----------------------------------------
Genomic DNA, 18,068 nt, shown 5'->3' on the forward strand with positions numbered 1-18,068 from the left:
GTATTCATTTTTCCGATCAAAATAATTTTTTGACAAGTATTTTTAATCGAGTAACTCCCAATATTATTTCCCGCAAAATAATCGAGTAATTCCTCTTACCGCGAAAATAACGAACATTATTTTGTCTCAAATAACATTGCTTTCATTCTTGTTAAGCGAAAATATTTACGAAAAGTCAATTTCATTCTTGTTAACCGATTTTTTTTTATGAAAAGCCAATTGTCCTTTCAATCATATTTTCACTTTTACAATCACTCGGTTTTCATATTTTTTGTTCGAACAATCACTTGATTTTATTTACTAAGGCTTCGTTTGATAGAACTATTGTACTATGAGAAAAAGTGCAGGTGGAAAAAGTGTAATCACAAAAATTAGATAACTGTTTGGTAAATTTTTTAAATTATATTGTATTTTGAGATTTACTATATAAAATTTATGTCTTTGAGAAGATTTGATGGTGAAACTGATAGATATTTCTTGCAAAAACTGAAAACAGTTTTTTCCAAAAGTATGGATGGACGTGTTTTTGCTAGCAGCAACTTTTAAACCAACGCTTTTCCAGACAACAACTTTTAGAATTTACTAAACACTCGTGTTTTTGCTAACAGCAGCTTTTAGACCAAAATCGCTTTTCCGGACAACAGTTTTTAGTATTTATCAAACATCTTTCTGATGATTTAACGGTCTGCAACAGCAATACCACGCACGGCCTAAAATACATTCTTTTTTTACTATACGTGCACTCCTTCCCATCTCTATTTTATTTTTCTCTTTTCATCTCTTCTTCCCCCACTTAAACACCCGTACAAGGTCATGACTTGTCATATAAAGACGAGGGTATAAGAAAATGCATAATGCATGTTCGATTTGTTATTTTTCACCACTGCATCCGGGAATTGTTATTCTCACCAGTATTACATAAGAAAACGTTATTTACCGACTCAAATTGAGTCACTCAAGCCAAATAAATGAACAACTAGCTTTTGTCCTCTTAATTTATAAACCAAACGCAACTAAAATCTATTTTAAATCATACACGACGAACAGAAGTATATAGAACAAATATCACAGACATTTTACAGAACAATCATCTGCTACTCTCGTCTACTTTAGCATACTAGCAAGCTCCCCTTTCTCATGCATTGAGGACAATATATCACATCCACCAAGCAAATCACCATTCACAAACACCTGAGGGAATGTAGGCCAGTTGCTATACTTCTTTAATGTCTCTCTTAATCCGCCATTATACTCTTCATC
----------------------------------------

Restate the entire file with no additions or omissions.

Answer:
Genomic DNA, 18,068 nt, shown 5'->3' on the forward strand with positions numbered 1-18,068 from the left:
GTATTCATTTTTCCGATCAAAATAATTTTTTGACAAGTATTTTTAATCGAGTAACTCCCAATATTATTTCCCGCAAAATAATCGAGTAATTCCTCTTACCGCGAAAATAACGAACATTATTTTGTCTCAAATAACATTGCTTTCATTCTTGTTAAGCGAAAATATTTACGAAAAGTCAATTTCATTCTTGTTAACCGATTTTTTTTTATGAAAAGCCAATTGTCCTTTCAATCATATTTTCACTTTTACAATCACTCGGTTTTCATATTTTTTGTTCGAACAATCACTTGATTTTATTTACTAAGGCTTCGTTTGATAGAACTATTGTACTATGAGAAAAAGTGCAGGTGGAAAAAGTGTAATCACAAAAATTAGATAACTGTTTGGTAAATTTTTTAAATTATATTGTATTTTGAGATTTACTATATAAAATTTATGTCTTTGAGAAGATTTGATGGTGAAACTGATAGATATTTCTTGCAAAAACTGAAAACAGTTTTTTCCAAAAGTATGGATGGACGTGTTTTTGCTAGCAGCAACTTTTAAACCAACGCTTTTCCAGACAACAACTTTTAGAATTTACTAAACACTCGTGTTTTTGCTAACAGCAGCTTTTAGACCAAAATCGCTTTTCCGGACAACAGTTTTTAGTATTTATCAAACATCTTTCTGATGATTTAACGGTCTGCAACAGCAATACCACGCACGGCCTAAAATACATTCTTTTTTTACTATACGTGCACTCCTTCCCATCTCTATTTTATTTTTCTCTTTTCATCTCTTCTTCCCCCACTTAAACACCCGTACAAGGTCATGACTTGTCATATAAAGACGAGGGTATAAGAAAATGCATAATGCATGTTCGATTTGTTATTTTTCACCACTGCATCCGGGAATTGTTATTCTCACCAGTATTACATAAGAAAACGTTATTTACCGACTCAAATTGAGTCACTCAAGCCAAATAAATGAACAACTAGCTTTTGTCCTCTTAATTTATAAACCAAACGCAACTAAAATCTATTTTAAATCATACACGACGAACAGAAGTATATAGAACAAATATCACAGACATTTTACAGAACAATCATCTGCTACTCTCGTCTACTTTAGCATACTAGCAAGCTCCCCTTTCTCATGCATTGAGGACAATATATCACATCCACCAAGCAAATCACCATTCACAAACACCTGAGGGAATGTAGGCCAGTTGCTATACTTCTTTAATGTCTCTCTTAATCCGCCATTATACTCTTCATC